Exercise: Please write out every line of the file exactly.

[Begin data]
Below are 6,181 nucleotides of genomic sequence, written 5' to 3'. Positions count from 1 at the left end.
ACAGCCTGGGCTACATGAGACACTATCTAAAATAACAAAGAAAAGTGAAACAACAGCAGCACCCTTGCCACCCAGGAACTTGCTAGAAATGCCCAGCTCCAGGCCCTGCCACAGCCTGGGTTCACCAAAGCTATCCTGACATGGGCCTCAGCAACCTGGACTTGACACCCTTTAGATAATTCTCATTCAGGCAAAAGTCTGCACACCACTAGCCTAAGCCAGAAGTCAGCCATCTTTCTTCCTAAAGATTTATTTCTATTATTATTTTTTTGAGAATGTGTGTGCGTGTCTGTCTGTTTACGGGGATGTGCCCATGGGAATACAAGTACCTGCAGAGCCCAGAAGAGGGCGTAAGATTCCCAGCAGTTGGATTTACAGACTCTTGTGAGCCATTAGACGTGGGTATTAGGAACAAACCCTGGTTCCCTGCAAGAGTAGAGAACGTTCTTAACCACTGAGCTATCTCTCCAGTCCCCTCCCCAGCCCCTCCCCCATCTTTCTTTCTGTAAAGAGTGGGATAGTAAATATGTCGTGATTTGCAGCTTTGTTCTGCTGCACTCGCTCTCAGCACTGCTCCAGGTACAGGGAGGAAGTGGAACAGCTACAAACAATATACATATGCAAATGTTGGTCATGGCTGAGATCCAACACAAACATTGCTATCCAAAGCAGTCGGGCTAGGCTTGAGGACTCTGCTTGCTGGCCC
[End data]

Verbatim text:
Below are 6,181 nucleotides of genomic sequence, written 5' to 3'. Positions count from 1 at the left end.
ACAGCCTGGGCTACATGAGACACTATCTAAAATAACAAAGAAAAGTGAAACAACAGCAGCACCCTTGCCACCCAGGAACTTGCTAGAAATGCCCAGCTCCAGGCCCTGCCACAGCCTGGGTTCACCAAAGCTATCCTGACATGGGCCTCAGCAACCTGGACTTGACACCCTTTAGATAATTCTCATTCAGGCAAAAGTCTGCACACCACTAGCCTAAGCCAGAAGTCAGCCATCTTTCTTCCTAAAGATTTATTTCTATTATTATTTTTTTGAGAATGTGTGTGCGTGTCTGTCTGTTTACGGGGATGTGCCCATGGGAATACAAGTACCTGCAGAGCCCAGAAGAGGGCGTAAGATTCCCAGCAGTTGGATTTACAGACTCTTGTGAGCCATTAGACGTGGGTATTAGGAACAAACCCTGGTTCCCTGCAAGAGTAGAGAACGTTCTTAACCACTGAGCTATCTCTCCAGTCCCCTCCCCAGCCCCTCCCCCATCTTTCTTTCTGTAAAGAGTGGGATAGTAAATATGTCGTGATTTGCAGCTTTGTTCTGCTGCACTCGCTCTCAGCACTGCTCCAGGTACAGGGAGGAAGTGGAACAGCTACAAACAATATACATATGCAAATGTTGGTCATGGCTGAGATCCAACACAAACATTGCTATCCAAAGCAGTCGGGCTAGGCTTGAGGACTCTGCTTGCTGGCCC